Celia Wexler

Sr. Washington rep., Center for Science & Democracy

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Celia Wexler is a senior Washington representative for the Scientific Integrity Initiative at UCS. A former award-winning journalist, Wexler is the author of Out of the News: Former Journalists Discuss a Profession in Crisis, published in 2012 by McFarland. At UCS, Wexler’s issue portfolio includes food and drug safety, protections for scientist whistleblowers, and government transparency and accountability. See Celia's full bio.

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Celia's Latest Posts

Why I Have the January Blues

I will be very happy when the month of January is over. The blizzard that now is paralyzing the Washington, D.C. seems an apt metaphor for what is happening on Capitol Hill. In Washington, a blizzard of bad ideas threatens to cripple our generations-old bipartisan framework of laws enacted to keep American families and our environment safe. Read more >

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Waiting Game on the Budget: Will the Cockroaches Prevail?

As I am writing this blog, it is Friday afternoon, December 11. Congress should have passed the spending bills for government operations for the 2016 fiscal year by October 1. Instead, faced with the prospect of a government shutdown, lawmakers approved a short-term bill to fund the government until December 11. Today is the deadline for that funding bill. And yet we are still playing the waiting game. Read more >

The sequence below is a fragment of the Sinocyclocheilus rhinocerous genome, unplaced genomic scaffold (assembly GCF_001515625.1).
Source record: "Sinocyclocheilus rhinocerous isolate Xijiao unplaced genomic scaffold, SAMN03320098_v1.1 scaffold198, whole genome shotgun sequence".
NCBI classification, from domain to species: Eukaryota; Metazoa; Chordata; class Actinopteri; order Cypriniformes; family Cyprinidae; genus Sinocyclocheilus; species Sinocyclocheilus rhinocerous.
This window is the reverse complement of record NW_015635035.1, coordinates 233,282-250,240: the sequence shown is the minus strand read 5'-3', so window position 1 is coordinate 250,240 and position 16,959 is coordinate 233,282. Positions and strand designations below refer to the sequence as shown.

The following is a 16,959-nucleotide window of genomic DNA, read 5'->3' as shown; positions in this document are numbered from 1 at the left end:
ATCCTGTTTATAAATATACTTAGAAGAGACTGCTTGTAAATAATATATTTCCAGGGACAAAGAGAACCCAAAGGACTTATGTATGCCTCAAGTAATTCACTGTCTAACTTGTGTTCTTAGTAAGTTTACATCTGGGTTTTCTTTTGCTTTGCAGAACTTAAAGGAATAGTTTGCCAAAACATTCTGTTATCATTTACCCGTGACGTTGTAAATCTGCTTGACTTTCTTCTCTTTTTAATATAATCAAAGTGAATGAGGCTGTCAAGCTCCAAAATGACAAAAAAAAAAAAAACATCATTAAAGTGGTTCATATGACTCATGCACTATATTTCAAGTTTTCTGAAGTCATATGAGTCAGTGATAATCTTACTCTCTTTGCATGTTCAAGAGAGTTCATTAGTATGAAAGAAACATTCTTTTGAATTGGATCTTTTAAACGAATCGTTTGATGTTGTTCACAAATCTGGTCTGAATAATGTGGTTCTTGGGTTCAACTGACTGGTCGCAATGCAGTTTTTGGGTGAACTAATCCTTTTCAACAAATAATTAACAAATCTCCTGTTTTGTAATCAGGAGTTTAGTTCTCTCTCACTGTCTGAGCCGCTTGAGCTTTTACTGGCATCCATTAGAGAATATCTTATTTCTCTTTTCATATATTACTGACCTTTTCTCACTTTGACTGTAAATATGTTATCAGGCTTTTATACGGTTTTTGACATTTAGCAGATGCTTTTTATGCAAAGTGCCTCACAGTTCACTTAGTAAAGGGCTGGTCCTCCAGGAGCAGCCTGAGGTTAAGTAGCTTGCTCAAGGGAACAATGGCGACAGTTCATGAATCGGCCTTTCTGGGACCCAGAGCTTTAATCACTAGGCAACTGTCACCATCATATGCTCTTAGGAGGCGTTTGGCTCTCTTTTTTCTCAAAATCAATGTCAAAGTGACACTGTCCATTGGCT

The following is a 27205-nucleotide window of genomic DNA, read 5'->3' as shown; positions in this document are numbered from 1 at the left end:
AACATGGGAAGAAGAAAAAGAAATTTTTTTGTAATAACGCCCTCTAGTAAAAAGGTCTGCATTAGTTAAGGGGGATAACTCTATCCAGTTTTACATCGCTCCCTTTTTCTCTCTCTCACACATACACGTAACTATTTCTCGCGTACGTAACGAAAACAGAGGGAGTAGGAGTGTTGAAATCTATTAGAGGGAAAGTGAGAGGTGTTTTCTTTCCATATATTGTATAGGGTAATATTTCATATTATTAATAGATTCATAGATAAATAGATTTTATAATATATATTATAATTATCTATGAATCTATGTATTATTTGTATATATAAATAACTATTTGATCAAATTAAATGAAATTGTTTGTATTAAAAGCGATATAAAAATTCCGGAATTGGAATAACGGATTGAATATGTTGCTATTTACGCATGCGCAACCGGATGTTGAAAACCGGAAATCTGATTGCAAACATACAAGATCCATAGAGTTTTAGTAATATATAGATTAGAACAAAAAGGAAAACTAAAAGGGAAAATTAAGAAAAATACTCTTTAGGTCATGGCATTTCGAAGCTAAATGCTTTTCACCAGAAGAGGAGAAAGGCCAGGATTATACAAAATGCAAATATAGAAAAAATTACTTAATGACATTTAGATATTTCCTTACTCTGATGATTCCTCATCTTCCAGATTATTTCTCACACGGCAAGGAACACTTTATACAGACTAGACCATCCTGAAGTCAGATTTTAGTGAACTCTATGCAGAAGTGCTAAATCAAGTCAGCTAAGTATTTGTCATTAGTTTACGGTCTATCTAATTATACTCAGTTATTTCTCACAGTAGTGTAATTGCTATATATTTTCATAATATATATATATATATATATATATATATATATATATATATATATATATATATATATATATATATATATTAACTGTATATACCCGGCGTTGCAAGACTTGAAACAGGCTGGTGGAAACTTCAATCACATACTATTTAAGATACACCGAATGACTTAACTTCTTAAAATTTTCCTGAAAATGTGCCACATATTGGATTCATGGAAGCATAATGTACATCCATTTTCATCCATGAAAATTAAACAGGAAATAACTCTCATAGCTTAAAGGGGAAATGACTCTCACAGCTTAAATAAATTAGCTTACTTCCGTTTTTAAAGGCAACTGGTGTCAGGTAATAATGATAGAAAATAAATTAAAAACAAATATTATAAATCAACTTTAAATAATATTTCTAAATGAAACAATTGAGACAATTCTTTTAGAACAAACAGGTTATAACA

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A Holiday “Gift” We Could Do Without

To most of us, December is a time for cookies, gifts and holiday parties. But if your job is advocating for science and democracy in Washington, D.C., the month of December is far less cheery: This is the time for a budget showdown. Read more >

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Bad Riders Try to Hitchhike on the Highway Bill

If you thought legislation that ensures that the government continues to repair our roads, bridges and transportation infrastructure is one of those bipartisan “feel good” opportunities for Congress, you haven’t been in Washington, D.C. lately. Read more >

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Despite All the Evidence, Congress Wants to Weaken Public Protections

It seems that a week doesn’t go by when we are not reminded that our regulatory process leaves us exposed to hazards. It could be a fertilizer plant explosion, like the West, Texas disaster in 2013 that took 15 lives, injured 200, and caused millions of dollars of damage, an explosion later deemed by the federal Chemical Safety Board to have been preventable. Read more >

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